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Governor Snyder signs bill to protect unemployed
March 28, 2011
FOR IMMEDIATE RELEASE
Contact: Sara Wurfelwurfels@michigan.gov
LANSING, Mich.- About 35,000 Michigan residents will continue receiving extended unemployment benefits under legislation signed today by Gov. Rick Snyder.
The federal benefits would have ended April 1 because U.S. Bureau of Labor Statistics showed that Michigan no longer met the criteria to remain in the extended benefits program. The Snyder administration asked for legislation to continue extended benefits through the end of the year.
"These benefits are a lifeline for many Michigan families who are struggling in this challenging economy," Snyder said. "Cutting them off so abruptly would have jeopardized the well-being of those who are trying hard to find work. Now that we have continued this safety net, we must renew our focus on improving Michigan's economic climate. We will continue driving forward with our job-creating reforms so that fewer people need to rely on unemployment benefits."
The new law temporarily changes the criteria to take into consideration an additional prior year of the state's unemployment rate. Using the additional year, Michigan once again meets the criteria. The extended benefits program provides up to 20 weeks of unemployment payments to those who exhaust their state and Emergency Unemployment Compensation benefits. The weekly benefit amount equals what the individual received in state benefits.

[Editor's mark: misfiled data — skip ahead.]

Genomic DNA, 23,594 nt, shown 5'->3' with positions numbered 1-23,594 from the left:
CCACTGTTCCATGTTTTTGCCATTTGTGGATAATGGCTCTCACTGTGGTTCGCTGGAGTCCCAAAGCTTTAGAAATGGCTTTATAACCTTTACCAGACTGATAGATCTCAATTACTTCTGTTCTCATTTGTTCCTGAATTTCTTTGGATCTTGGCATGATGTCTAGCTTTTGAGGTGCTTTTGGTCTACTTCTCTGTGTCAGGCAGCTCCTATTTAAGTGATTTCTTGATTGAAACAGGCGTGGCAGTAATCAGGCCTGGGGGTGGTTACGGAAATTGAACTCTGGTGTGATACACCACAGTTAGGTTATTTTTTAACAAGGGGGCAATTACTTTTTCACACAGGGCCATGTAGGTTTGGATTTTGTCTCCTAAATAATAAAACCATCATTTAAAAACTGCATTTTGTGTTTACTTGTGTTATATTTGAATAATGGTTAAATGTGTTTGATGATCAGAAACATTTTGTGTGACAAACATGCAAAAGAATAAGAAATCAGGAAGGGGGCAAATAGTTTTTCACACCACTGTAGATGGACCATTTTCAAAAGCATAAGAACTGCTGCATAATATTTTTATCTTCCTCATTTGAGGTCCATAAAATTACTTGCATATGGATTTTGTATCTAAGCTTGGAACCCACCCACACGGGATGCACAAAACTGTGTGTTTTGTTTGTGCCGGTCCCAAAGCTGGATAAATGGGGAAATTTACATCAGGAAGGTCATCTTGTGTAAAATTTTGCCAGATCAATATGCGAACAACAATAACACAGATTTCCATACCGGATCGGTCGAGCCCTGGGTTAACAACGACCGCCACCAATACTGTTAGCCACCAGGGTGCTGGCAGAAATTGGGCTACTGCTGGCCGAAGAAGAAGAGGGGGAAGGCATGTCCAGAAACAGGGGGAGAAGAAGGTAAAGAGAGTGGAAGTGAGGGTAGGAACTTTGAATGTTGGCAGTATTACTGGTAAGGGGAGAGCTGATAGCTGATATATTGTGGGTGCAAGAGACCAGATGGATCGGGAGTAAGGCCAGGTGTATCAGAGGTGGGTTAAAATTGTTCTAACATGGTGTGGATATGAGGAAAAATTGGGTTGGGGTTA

"This bill keeps the program strong for those who need it," said state Rep. Jim Stamas, R-Midland, sponsor of House Bill 4408. "These long-term savings will protect the program and help lower the burden on taxpayers and job creators, as the Legislature looks down the road at long-term solutions to stimulate the economy and address the jobs crisis."
The Michigan Department of Energy, Labor and Economic Growth is notifying affected residents that they will continue receiving their remaining 20 weeks of extended benefits. Claimants currently receiving Emergency Unemployment Compensation benefits will not be affected. Once they exhaust their emergency benefits they will be notified to apply for the extended benefits.
When a state no longer qualifies for extended benefits, federal law requires a three-week phase-out period after which no extended benefits can be paid. During the phase-out, any new extended benefit claims were charged 50 percent federal 50 percent state employer charges. Under Michigan's new law, these charges are eliminated. Any employer charged 50 percent during this period soon will receive credit.
Unemployed workers who have online accounts with the state Unemployment Insurance Agency (UIA) can check their benefit payment history for information about their remaining weeks of benefits. Workers who have not established online accounts can call Michigan's Automated Response Voice Interactive Network at 1-866-638-3993 and press option 2.
Additional information about extended benefits will be posted on the UIA website at www.michigan.gov/uia. In addition, people can call 1-866-MI-HELPS for recorded information about the extension program and their remaining benefits.